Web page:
Not that Hogan doesn't send up his characters. Muriel's father, in particular, takes his lumps. "I had sports coaches like that," Hogan recalls, frowning at the memory. "I remember one math teacher who was an idiot who thought that the best way to teach was to humiliate you. He did the same thing to his kids. I was friends with his son. Luckily my father was not like that. But to me [Mr. Heslop] is the dark side of the archetypal Australian hero, as best portrayed by Paul Hogan [no relation]. That whole Crocodile Dundee myth A it's not a completely untrue image, but there's a dark side to it. Everybody responds to that character: 'Isn't he hilarious? Isn't he wonderful?' But he's not so hilarious if you have to put up with him at close range."
Tempted though he may be to settle old scores by lambasting the demons in his own past, Hogan reins in the impulse to lampoon even his most despicable characters. Instead he cagily allows them to reveal their defects on their own. And he is equally careful not to make his heroine too close to perfect. "Muriel's wedding is the happiest day in her life, and yet there she is, aligning herself with everybody who'd ever treated her like shit," Hogan explains. "Her father gives her away. Those dreadful friends of hers are the bridesmaids. She's marrying somebody who doesn't love her. And there are the people who really care for her in the audience, completely forgotten. She's becoming the sort of person who used to make her life hell."
Midway into the story, however, the director's smooth touch suddenly turns rough, when the tone of the movie changes drastically from light-hearted comedy with an edgy subtext to something much darker. "I feel like the serious side of the film was always there," offers Hogan to those who find the transition from farce to drama too abrupt. "The comedy was a way to invite the audience into the story and then to show them something that was a little more moving. At that point the film was divesting itself of its cloak of comedy. It was a conscious decision, like saying, 'Now that I've got you, this is what's here.' I wanted tragedy to strike in the film at the place where Muriel and the audience least expected it. It was definitely a conscious decision, and while I was doing it, I was aware that it was also the film's biggest risk."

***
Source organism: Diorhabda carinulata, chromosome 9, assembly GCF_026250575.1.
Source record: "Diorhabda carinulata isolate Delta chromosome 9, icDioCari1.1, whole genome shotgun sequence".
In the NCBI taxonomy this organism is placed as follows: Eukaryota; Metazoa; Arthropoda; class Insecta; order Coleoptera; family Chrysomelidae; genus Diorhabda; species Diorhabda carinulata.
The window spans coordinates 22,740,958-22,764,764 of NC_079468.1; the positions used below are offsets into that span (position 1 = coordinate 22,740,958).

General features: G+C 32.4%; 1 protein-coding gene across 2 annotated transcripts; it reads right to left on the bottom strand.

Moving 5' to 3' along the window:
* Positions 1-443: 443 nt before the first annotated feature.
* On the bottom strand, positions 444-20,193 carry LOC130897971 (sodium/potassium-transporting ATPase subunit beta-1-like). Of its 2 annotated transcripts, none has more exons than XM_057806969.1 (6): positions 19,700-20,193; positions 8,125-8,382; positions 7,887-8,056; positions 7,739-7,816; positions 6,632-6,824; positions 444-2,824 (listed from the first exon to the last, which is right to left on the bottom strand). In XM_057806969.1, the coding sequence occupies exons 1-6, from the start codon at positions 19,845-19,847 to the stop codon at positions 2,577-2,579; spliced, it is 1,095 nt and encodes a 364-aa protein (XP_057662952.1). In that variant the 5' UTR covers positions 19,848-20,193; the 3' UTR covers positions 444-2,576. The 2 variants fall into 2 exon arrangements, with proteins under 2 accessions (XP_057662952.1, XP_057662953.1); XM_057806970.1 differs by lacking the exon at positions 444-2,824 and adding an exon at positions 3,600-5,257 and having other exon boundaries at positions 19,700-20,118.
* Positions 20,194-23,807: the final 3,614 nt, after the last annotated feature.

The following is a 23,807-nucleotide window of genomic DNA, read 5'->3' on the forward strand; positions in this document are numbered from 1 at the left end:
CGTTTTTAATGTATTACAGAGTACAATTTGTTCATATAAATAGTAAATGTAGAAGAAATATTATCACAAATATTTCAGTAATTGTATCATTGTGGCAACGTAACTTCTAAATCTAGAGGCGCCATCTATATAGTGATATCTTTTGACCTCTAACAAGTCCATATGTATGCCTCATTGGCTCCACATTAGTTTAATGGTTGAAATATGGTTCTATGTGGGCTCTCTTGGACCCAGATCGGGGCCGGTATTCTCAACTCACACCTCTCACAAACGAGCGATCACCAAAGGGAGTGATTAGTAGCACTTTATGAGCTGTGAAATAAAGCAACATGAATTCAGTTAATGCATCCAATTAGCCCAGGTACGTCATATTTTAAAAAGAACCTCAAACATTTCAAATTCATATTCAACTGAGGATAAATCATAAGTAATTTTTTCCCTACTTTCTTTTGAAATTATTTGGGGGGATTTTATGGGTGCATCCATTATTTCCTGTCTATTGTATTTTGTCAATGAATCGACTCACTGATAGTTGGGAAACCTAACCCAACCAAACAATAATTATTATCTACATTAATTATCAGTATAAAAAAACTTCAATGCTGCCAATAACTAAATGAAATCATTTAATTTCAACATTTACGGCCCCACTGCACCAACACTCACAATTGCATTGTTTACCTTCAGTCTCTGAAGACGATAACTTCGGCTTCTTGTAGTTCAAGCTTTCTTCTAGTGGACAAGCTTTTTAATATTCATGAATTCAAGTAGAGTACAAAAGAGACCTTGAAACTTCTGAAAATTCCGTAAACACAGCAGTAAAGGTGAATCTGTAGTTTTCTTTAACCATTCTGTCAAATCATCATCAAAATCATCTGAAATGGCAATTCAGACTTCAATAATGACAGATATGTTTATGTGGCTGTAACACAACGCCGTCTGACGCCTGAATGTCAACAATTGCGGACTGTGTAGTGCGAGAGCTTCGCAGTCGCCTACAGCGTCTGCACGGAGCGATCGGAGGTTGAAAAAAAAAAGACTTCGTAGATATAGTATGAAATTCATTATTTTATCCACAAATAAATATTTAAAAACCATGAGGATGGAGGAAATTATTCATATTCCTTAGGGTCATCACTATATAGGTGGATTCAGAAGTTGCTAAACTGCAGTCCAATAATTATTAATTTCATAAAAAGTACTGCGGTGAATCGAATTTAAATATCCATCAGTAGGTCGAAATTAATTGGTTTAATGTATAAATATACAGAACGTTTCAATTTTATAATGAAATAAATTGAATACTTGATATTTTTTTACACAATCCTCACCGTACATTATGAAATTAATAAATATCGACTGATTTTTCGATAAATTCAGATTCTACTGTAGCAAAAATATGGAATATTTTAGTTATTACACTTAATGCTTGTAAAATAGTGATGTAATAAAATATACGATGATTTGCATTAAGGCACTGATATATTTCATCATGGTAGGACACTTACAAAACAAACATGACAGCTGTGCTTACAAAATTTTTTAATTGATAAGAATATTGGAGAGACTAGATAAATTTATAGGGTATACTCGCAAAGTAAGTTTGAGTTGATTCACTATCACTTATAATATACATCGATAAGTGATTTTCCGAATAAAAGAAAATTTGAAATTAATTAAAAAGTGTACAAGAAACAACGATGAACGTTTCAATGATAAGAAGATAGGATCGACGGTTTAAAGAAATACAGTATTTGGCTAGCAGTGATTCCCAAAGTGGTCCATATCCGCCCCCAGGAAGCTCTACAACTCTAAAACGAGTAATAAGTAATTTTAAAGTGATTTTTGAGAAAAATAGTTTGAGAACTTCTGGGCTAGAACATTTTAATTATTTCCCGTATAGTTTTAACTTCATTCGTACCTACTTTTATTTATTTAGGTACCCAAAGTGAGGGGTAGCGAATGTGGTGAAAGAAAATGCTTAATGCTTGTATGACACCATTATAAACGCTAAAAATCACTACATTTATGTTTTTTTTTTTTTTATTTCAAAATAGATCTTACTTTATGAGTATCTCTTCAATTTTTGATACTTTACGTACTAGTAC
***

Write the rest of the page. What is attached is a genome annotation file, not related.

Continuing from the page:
Hogan does not fall into the trap of sentimentality. The crippling, life-threatening illness that befalls one of his characters bestows neither grace nor wisdom upon its victim. "I really hate movies where the person is somehow ennobled by their disability or their illness," the filmmaker says. "It's kind of unfair to everybody who doesn't deal well with their illness, you know? I've been sick, and I'm miserable to be around. I don't suddenly become a better person because I'm ill. If I'd followed Hollywood formula, [the afflicted character] would have got up and walked. I couldn't justify that. I wanted her to be angry. I wanted her to stay who she is. I had a good friend who had cancer and I believed that she was going to get well and she didn't. She died. I remember thinking if I ever needed reminding that life is not a movie, this was it. There was even a point where she went into remission, but it didn't last very long." Hogan grows silent for a moment, then unexpectedly he laughs: "So I cut [the character's] spinal cord. I wasn't leaving any chance.